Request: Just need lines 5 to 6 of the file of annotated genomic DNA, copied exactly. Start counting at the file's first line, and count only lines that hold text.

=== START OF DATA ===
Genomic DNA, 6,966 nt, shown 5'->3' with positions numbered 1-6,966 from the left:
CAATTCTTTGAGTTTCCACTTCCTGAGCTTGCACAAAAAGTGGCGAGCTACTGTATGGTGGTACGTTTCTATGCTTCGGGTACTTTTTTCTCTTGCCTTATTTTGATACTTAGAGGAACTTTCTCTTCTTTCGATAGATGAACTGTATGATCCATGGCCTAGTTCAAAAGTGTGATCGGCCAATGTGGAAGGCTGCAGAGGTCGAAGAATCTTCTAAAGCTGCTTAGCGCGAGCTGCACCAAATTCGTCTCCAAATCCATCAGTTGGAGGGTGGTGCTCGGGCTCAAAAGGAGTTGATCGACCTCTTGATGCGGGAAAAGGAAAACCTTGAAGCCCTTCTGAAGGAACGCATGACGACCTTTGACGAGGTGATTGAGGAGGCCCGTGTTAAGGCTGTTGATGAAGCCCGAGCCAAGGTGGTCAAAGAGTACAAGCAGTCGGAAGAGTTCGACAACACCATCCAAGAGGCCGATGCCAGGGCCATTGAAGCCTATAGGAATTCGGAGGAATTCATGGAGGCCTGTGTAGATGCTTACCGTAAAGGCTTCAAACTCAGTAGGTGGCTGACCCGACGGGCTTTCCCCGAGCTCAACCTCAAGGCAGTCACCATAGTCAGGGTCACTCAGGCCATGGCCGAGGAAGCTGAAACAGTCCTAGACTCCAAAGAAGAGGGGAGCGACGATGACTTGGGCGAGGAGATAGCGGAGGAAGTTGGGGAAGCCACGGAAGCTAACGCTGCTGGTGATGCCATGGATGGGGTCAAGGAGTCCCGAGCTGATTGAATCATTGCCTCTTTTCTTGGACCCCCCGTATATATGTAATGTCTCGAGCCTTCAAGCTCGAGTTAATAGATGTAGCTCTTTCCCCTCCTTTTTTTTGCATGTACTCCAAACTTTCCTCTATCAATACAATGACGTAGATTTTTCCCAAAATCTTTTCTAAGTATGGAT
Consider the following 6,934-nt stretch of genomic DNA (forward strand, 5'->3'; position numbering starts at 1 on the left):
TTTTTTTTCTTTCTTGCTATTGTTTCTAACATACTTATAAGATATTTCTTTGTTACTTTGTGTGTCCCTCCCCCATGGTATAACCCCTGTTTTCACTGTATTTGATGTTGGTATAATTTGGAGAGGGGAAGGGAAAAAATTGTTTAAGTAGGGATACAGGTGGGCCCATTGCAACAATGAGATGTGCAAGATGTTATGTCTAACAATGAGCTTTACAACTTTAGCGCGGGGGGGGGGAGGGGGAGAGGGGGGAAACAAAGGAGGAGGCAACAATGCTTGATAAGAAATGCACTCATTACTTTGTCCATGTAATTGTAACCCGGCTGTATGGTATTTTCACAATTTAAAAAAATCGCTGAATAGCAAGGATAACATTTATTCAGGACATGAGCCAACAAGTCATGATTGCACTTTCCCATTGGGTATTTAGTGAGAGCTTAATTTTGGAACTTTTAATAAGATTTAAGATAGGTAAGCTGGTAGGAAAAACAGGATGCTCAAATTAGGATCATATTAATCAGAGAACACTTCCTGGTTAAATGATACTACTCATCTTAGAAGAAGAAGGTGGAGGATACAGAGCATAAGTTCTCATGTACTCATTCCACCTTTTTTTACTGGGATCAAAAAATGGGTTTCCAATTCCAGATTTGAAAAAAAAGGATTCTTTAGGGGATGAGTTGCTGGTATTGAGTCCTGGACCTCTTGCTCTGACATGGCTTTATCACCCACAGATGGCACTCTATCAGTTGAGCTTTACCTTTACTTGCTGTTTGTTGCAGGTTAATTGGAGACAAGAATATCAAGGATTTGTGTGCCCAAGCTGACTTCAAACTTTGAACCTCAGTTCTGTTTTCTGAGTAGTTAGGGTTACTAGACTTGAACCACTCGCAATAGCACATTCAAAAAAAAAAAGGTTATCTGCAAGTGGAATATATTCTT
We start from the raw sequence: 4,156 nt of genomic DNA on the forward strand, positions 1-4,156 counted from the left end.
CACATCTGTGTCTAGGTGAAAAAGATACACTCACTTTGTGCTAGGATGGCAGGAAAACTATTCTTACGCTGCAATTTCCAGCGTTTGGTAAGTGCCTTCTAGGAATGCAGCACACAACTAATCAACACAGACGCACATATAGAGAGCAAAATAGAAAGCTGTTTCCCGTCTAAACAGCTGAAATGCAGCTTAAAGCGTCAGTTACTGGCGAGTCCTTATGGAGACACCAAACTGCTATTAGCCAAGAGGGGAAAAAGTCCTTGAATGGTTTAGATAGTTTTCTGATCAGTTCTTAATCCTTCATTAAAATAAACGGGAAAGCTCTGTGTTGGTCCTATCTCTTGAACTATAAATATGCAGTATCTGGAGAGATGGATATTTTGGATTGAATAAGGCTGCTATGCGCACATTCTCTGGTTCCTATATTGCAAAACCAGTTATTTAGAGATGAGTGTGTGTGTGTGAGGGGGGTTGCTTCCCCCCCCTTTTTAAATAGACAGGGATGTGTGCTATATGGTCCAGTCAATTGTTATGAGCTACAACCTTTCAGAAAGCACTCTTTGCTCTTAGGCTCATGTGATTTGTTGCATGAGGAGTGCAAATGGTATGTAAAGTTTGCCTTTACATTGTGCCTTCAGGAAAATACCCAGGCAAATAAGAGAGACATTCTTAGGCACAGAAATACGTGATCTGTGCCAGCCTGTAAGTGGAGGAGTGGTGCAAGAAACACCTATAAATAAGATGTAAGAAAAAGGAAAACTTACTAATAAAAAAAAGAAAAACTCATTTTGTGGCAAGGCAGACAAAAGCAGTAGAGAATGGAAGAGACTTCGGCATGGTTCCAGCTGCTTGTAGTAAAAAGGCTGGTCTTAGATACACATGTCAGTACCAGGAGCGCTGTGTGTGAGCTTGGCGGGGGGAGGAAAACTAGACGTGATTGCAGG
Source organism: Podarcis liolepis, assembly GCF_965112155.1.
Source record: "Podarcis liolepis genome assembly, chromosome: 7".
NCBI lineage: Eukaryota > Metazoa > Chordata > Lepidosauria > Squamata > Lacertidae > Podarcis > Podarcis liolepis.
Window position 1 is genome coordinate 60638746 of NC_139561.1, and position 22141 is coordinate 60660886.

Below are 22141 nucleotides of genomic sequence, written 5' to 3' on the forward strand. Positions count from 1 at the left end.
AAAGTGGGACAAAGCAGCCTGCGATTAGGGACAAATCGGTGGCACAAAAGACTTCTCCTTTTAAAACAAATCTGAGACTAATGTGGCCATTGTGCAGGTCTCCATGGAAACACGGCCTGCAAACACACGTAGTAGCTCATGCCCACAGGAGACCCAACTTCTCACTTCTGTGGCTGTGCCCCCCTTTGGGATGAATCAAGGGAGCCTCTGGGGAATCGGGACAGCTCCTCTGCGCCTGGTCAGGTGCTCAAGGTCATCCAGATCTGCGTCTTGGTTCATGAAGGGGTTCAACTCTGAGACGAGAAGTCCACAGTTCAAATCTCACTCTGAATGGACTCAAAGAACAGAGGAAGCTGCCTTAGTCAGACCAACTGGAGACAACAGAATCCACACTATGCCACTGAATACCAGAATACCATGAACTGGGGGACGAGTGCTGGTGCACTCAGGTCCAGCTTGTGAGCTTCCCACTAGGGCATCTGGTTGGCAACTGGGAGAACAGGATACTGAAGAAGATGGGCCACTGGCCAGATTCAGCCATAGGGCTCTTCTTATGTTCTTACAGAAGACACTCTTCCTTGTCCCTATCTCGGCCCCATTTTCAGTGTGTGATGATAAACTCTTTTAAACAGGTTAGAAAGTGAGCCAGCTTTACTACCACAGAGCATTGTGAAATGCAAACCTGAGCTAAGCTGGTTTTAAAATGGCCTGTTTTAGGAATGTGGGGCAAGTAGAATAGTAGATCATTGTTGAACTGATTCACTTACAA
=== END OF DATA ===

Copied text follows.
We start from the raw sequence: 4,156 nt of genomic DNA on the forward strand, positions 1-4,156 counted from the left end.
CACATCTGTGTCTAGGTGAAAAAGATACACTCACTTTGTGCTAGGATGGCAGGAAAACTATTCTTACGCTGCAATTTCCAGCGTTTGGTAAGTGCCTTCTAGGAATGCAGCACACAACTAATCAACACAGACGCACATATAGAGAGCAAAATAGAAAGCTGTTTCCCGTCTAAACAGCTGAAATGCAGCTTAAAGCGTCAGTTACTGGCGAGTCCTTATGGAGACACCAAACTGCTATTAGCCAAGAGGGGAAAAAGTCCTTGAATGGTTTAGATAGTTTTCTGATCAGTTCTTAATCCTTCATTAAAATAAACGGGAAAGCTCTGTGTTGGTCCTATCTCTTGAACTATAAATATGCAGTATCTGGAGAGATGGATATTTTGGATTGAATAAGGCTGCTATGCGCACATTCTCTGGTTCCTATATTGCAAAACCAGTTATTTAGAGATGAGTGTGTGTGTGTGAGGGGGGTTGCTTCCCCCCCCTTTTTAAATAGACAGGGATGTGTGCTATATGGTCCAGTCAATTGTTATGAGCTACAACCTTTCAGAAAGCACTCTTTGCTCTTAGGCTCATGTGATTTGTTGCATGAGGAGTGCAAATGGTATGTAAAGTTTGCCTTTACATTGTGCCTTCAGGAAAATACCCAGGCAAATAAGAGAGACATTCTTAGGCACAGAAATACGTGATCTGTGCCAGCCTGTAAGTGGAGGAGTGGTGCAAGAAACACCTATAAATAAGATGTAAGAAAAAGGAAAACTTACTAATAAAAAAAAGAAAAACTCATTTTGTGGCAAGGCAGACAAAAGCAGTAGAGAATGGAAGAGACTTCGGCATGGTTCCAGCTGCTTGTAGTAAAAAGGCTGGTCTTAGATACACATGTCAGTACCAGGAGCGCTGTGTGTGAGCTTGGCGGGGGGAGGAAAACTAGACGTGATTGCAGG